There's an easy way to distinguish Terrence Malick's "The Thin Red Line" from Steven Spielberg's "Saving Private Ryan," the year's other ambitious World War II drama, coincidentally released last summer.
Spielberg's film, equal parts spilled guts, glory and implied equivocations about the costs of combat, was carefully focused and marked by narrative continuity and characterizations that grew throughout the course of the film. Malick, turning in only his third feature since 1974's "Badlands," has transformed James Jones' 1962 novel into a big, rambling movie that's a structural weakling. Superstar actors -- rather disconcertingly -- and newcomers alike fade in and out. Often brilliant performances are nearly wasted on a meandering plot that all but disappears without the kind of editing necessary to connect the dots of the multiple potent story lines.
What a beautiful, stunningly photographed mess this is, though, as Malick and cinematographer John Toll follow a helmeted horde across the shore, grasslands, swamps and rugged foothills of the Daintree rain forest in Australia. It's a stand-in for the island of Guadalcanal, where United States forces defeated the Japanese during the second of two turning points in the war in the South Pacific.
"The Thin Red Line," filled with passages as lyrical and evocative as the filmmaker delivered in 1978's "Days of Heaven," like "Ryan" offers a beach landing and a subsequent battle of impossible odds against an unseen enemy blasting away from a bunker on higher ground. The similarities end there.
Malick pointedly opens with a prologue -- mirrored by the epilogue -- that sets up his epic theme, about the apparent conflict between the beauty of nature and the devastation wreaked by mankind. A crocodile slithers into the muck. Sunlight beams through bamboo stands. Private Witt (Jim Caviezel), temporarily AWOL, chats with the Melanesian adults and playfully swims underwater with their children. It's a vision of a peaceful paradise on earth.
Back with Company C in the belly of a battleship, Witt is dressed down by the cynical Sergeant Welsh (Sean Penn) before disappearing into a swarm of soldiers. Above deck, Lieutenant Colonel Tall (Nick Nolte), in voiceover, ponders the failures of his career and bitterly takes orders from his superior, a brigadier general played by John Travolta. "You crush them without mercy," the latter barks.
The first half of "The Thin Red Line" generally concerns the soldiers' desperate, bloody and eventually successful effort to take the hill where their enemies are hiding. Nolte, simply magnificent as a career-driven officer tortured by his own demons, spars with the sad-eyed Captain Staros (Elias Koteas), who's unwilling to lead his men on a veritable suicide mission. "I will not order them all to their deaths," Staros pleads.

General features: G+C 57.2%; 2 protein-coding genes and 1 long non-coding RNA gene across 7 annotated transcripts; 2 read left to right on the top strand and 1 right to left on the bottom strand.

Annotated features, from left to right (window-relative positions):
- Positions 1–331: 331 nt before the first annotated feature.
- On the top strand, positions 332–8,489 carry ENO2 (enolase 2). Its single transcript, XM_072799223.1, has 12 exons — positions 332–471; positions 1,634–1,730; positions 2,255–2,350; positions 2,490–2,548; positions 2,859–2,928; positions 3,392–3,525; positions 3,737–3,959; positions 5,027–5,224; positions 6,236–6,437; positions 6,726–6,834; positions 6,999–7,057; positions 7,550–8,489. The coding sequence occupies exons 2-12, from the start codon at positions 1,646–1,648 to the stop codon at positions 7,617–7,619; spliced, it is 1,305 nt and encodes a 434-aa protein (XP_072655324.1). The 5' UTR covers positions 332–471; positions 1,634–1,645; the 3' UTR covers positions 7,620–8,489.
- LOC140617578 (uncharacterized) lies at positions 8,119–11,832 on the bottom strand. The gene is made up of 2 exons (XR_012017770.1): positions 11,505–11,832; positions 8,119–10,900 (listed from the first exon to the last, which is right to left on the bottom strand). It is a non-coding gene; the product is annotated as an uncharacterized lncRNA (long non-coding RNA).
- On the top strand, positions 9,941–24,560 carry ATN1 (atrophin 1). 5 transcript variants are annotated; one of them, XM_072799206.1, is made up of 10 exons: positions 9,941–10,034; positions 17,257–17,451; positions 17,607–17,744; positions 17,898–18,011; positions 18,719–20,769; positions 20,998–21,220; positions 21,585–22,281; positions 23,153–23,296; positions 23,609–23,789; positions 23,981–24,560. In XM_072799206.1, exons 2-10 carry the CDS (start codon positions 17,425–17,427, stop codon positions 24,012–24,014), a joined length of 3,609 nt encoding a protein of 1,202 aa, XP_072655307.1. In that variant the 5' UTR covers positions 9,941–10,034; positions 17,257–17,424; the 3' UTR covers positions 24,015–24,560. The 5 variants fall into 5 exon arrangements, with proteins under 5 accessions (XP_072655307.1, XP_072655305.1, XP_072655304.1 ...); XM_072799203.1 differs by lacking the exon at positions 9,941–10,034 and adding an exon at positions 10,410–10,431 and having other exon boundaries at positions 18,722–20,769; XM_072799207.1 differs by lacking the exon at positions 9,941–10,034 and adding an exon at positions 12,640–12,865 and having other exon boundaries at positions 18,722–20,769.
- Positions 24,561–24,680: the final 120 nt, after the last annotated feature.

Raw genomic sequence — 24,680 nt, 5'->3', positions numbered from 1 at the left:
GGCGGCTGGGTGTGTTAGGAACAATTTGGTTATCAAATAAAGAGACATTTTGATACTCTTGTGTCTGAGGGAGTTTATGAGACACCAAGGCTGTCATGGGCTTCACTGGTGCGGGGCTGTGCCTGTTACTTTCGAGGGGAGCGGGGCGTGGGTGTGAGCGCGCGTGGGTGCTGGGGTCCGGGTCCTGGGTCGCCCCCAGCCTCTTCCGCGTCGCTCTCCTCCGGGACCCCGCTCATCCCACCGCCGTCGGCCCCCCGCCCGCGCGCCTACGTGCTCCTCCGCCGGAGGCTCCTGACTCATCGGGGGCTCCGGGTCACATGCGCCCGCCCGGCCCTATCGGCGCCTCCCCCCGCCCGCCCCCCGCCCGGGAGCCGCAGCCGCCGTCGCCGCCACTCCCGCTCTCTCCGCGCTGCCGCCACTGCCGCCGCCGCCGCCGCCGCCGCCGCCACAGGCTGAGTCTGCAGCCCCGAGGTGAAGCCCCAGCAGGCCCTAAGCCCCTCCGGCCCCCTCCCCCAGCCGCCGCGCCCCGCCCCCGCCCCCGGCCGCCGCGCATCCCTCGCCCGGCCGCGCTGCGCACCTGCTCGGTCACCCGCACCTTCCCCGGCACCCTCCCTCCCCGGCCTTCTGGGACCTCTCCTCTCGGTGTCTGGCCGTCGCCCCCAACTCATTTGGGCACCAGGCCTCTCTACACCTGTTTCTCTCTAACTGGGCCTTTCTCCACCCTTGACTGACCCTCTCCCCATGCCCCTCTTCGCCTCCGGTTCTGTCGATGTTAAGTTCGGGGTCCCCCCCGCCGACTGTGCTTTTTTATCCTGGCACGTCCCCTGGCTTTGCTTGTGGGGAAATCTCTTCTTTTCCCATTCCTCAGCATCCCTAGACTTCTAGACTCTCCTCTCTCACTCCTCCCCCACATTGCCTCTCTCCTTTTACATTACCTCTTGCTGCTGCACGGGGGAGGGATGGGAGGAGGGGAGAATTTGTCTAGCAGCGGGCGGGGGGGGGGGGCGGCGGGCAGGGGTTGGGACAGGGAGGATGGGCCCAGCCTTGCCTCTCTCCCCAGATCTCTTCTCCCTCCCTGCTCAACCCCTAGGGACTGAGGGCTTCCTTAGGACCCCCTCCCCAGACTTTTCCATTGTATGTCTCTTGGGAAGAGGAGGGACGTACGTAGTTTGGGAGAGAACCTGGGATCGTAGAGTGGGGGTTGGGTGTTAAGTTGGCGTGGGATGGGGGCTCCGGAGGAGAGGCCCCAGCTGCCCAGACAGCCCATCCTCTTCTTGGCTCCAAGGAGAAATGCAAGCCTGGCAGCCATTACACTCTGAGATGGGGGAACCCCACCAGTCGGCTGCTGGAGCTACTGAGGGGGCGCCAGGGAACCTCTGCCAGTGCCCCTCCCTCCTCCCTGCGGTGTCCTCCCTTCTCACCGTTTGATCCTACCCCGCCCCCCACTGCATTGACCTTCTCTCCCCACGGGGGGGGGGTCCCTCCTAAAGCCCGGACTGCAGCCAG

Woody Harrelson hints at the acting god within as Staff Sergeant Keck, who dies bravely, begging that someone write to his "old lady" after his foot is blown off by a grenade. Private Bell (Ben Chaplin) sustains his sagging spirit with vivid memories of his wife, recalled in flashback via hazy shots of lovemaking and of a woman on a swing, a vision of innocence and elegance in a summer dress. Dash Mihok, as Private First Class Doll, aptly conveys the bewilderment and fear of a fighter with a seemingly tough exterior.
Later, soldiers charge into a blinding sea of smoke for brutal hand-to-hand combat, followed by empty shouts of victory, as Japanese fighters tremble before their captors. Tall sits alone, whittling, and surveys the rows of toe tags as he begins to appreciate the full gravity of the carnage. Welsh, practically spitting on the grave of a young soldier who had gained his trust, demands an answer from the grave: "Where's your spark now?" Penn, as usual, is riveting.
The spark of "The Thin Red Line" is lit by bright, if truncated performances and a series of images that are as memorable as the characters -- also played by John Cusack and George Clooney, both barely there -- are forgettable. Imagine if Malick had the time and motivation to fashion these well-conceived individual elements into a more coherent whole. It's the masterpiece that nearly was.